Boston with kids: Boston Duck Tours

Before visiting Boston, I kept hearing about Boston Duck Tours, and how it was a must-do with kids. Turns out, their reputation precedes them for a reason! This tour is the perfect way to gain an overview of the city while the kids (and adults) are highly entertained. The fun begins as soon as you board your ‘duck’, a W.W.II style amphibious landing vehicle, and are introduced to your ‘conDUCKtor’, who both drives the vehicle and narrates the tour.

boston-duck-tour

The tour takes visitors throughout the city while the conDUCKor points out sights such as the Public Garden, points along the Freedom Trail, Copley Square, the State House, various museums, and historic buildings. Then, well before even young kids can get squirmy, the vehicles drives straight into the Charles River where it floats downstream. The views are wonderful, but even more fun is the amazement of the kids, especially when they’re all given turns at the helm of the ‘boat’.

duck-tour

Our tour, aboard the red, white, and blue (and aptly named) ‘Liberty’, was conducted by ‘Captain Foghorn’, who was lively, funny, and friendly throughout the tour. We were taught how to ‘quack’ at game passersby on the street and other tour vehicles, and the kids were free to blow their ‘quackers’ (duck whistles), which were less annoying than you’d think (but still $4 each). Captain Foghorn peppered his narrative of the city with personal anecdotes, jokes, and current events, keeping adults as entertained as the kids. The total time for the tour is 90 minutes (though a shorter version is available) and all the kids in our group, from age 2-12, called it one of their favorite activities in the city.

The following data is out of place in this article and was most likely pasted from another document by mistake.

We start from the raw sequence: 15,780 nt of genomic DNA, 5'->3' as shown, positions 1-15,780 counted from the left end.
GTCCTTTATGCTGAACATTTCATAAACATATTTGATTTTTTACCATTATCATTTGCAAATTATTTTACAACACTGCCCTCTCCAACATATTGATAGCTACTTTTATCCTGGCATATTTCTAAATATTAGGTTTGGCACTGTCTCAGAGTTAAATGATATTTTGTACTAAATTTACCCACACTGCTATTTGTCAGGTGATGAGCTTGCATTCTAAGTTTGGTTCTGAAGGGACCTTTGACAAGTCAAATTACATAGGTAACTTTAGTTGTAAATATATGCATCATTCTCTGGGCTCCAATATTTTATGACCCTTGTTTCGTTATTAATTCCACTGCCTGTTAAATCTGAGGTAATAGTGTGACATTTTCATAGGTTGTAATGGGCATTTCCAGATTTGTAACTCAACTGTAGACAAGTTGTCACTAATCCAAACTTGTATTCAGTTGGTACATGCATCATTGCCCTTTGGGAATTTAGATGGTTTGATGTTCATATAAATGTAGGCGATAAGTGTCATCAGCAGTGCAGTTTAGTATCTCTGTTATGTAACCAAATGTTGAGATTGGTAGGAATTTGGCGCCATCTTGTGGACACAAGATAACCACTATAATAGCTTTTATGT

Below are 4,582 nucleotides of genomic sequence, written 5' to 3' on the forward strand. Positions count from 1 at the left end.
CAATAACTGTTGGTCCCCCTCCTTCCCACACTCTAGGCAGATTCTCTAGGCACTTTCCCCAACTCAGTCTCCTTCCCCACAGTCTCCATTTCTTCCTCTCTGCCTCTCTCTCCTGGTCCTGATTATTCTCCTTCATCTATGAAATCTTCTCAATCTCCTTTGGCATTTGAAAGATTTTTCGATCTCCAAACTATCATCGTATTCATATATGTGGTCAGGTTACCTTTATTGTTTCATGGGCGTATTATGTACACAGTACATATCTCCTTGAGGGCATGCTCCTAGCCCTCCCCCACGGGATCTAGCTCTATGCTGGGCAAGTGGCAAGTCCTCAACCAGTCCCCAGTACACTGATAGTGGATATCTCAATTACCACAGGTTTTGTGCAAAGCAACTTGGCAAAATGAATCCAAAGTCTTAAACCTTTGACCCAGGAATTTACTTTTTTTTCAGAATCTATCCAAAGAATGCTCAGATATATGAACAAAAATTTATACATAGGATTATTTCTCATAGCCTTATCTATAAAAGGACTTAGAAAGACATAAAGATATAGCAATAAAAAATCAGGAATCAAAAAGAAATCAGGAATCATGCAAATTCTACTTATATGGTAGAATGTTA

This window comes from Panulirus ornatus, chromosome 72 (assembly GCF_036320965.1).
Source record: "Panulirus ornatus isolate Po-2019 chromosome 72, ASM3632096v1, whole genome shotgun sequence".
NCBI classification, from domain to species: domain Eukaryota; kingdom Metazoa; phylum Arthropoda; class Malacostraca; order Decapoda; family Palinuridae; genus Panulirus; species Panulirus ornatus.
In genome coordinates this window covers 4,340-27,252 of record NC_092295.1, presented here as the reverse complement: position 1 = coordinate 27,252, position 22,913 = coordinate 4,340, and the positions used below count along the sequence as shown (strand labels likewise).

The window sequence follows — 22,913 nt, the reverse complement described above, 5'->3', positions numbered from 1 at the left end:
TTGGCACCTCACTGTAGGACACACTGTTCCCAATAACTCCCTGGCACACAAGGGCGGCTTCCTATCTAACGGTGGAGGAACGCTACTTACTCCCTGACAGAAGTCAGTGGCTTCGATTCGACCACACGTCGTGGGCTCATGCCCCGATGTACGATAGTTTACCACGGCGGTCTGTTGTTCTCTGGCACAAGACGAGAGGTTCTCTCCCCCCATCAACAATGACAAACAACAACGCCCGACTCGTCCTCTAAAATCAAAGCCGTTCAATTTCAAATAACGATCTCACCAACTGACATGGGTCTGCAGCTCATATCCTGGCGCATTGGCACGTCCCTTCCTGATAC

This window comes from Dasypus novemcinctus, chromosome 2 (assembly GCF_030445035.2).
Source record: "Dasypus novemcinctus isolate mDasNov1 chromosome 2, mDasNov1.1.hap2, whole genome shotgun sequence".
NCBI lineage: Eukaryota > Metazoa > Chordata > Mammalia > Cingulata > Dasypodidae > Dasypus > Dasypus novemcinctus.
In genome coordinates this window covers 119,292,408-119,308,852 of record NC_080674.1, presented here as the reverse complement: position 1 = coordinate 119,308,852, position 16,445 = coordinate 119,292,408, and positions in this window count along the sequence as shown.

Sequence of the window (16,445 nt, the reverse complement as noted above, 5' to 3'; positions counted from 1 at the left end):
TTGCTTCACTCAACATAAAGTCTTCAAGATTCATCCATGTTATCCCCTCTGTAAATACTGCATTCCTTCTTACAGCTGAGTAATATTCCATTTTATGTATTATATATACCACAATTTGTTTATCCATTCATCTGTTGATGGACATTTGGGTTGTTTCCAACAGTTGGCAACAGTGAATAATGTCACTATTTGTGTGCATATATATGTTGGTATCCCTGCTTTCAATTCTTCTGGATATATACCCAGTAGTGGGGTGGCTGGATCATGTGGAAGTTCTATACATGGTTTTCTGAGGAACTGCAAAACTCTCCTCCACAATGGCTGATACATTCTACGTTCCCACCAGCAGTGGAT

duck-tour-quacker

Tip: Plan to arrive at your tour 1/2 hour before departure time, and bring sweatshirts or jackets, as it gets cold on the river!

Date last visited: June 2011

Ticket prices: Tickets are $32 for adults, $22 for kids 3-12, and $10 for under 3. This price seemed steep to me, but after experiencing the tour, I can say it’s worth it! Be sure to get tickets ahead of time online, as they do sell out.

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Hours: Tours depart seven days per week, rain or shine, from mid-March through November. See website for more information or details about the abbreviated tour departing from the New England Aquarium.

Website: www.bostonducktours.com

Directions: When purchasing tickets, visitors have two options of tour start locations, The Museum of Science (1 Science Park) or the Prudential Center in the Back Bay (53 Huntington Avenue). We choose the Prudential Center, and easily found the duck tour booth upstairs, then boarded our vehicle one block away.

As I disclose whenever applicable, our party received complimentary tickets to experience the Boston Duck Tour. While appreciated, this compensation came with no expectation of a positive review.



About the author

Pit Stops for Kids AUTHOR: Amy Whitley is the founding editor of Pit Stops for Kids and content editor of Trekaroo. She writes on staff monthly at a number of travel publications, and contributes to OutdoorsNW magazine as an outdoor adventure traveler. Find Amy at Google.

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